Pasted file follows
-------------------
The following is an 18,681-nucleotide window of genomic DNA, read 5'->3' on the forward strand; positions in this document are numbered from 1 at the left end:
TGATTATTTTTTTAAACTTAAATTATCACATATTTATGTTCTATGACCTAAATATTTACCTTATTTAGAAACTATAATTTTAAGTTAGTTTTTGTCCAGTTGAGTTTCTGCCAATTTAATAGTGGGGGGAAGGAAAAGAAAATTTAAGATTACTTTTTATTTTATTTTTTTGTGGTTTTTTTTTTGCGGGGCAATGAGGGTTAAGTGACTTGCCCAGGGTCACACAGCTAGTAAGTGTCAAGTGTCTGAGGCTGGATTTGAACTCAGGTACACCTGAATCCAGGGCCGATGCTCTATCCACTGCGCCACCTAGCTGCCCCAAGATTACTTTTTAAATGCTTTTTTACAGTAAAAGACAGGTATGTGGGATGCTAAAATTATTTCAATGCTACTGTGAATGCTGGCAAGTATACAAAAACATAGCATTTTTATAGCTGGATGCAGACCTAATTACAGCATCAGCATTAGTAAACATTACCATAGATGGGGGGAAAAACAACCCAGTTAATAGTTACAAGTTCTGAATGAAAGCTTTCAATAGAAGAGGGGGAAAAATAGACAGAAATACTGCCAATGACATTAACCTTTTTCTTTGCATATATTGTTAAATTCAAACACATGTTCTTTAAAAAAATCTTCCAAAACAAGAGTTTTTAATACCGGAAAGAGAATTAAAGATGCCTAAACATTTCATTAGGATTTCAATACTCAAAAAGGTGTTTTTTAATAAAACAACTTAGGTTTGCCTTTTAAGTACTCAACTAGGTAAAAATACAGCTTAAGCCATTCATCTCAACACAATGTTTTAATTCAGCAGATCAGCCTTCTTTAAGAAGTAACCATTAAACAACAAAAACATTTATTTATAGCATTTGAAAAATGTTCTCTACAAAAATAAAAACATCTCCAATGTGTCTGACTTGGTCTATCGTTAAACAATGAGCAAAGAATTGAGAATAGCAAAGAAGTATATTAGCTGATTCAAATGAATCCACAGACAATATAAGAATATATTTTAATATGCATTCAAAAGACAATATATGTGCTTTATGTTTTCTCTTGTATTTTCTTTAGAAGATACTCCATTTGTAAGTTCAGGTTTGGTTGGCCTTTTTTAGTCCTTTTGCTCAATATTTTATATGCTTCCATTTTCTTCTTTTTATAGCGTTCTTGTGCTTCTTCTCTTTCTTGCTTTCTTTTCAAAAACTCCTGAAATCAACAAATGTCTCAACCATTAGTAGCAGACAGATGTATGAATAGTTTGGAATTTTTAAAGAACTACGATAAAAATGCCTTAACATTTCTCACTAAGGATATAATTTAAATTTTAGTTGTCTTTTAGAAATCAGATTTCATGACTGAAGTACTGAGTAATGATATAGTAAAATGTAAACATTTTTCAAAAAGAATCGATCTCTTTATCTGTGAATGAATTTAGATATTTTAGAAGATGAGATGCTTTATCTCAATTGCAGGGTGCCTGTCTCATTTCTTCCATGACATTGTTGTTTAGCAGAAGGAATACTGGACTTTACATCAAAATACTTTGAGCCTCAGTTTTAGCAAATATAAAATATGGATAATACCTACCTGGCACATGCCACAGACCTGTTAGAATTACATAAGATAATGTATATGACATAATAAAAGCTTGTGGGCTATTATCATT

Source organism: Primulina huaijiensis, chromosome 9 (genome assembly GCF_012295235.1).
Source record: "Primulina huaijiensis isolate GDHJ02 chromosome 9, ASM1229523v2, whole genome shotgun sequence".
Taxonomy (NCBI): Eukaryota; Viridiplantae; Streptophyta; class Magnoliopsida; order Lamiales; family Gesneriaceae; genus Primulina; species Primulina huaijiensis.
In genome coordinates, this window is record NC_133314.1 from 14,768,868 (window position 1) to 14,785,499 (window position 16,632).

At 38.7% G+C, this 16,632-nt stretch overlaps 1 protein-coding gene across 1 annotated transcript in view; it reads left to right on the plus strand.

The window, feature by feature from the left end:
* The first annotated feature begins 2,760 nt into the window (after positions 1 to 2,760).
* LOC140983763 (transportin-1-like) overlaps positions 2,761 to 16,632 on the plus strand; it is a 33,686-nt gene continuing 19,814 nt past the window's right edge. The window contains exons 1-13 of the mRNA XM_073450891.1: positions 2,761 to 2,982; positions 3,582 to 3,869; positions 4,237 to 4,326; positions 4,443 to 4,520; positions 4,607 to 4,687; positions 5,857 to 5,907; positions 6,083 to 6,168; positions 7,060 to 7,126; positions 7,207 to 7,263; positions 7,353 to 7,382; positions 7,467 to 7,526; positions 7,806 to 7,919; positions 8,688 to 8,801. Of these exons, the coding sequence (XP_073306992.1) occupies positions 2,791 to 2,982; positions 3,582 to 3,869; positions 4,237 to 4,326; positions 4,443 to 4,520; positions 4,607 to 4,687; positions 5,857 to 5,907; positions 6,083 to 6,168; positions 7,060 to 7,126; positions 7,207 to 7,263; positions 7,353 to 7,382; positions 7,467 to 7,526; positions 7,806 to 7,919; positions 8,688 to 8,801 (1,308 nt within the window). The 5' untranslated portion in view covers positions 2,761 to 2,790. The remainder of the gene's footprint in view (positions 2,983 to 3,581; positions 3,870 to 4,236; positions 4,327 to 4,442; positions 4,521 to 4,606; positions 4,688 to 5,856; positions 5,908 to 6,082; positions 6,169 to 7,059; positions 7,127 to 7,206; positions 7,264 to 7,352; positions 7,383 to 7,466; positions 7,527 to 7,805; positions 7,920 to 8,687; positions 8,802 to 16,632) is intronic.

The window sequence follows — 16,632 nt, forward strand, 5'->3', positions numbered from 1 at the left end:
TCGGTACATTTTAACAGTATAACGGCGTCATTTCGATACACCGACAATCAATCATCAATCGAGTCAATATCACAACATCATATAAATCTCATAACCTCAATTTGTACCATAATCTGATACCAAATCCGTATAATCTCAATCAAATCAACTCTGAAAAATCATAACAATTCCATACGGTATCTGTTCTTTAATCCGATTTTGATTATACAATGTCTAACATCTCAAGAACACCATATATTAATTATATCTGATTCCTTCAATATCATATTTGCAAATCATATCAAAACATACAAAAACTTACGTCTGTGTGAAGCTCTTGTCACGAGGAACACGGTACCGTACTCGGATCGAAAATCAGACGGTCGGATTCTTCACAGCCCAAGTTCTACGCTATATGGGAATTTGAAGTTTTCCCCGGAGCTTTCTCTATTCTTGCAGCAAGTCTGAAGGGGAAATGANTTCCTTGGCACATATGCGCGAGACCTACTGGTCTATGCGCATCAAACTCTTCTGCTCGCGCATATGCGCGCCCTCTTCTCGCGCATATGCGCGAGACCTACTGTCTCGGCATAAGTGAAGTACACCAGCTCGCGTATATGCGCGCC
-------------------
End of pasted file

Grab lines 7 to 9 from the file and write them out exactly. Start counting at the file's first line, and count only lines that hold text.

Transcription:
At 38.7% G+C, this 16,632-nt stretch overlaps 1 protein-coding gene across 1 annotated transcript in view; it reads left to right on the plus strand.

The window, feature by feature from the left end:
* The first annotated feature begins 2,760 nt into the window (after positions 1 to 2,760).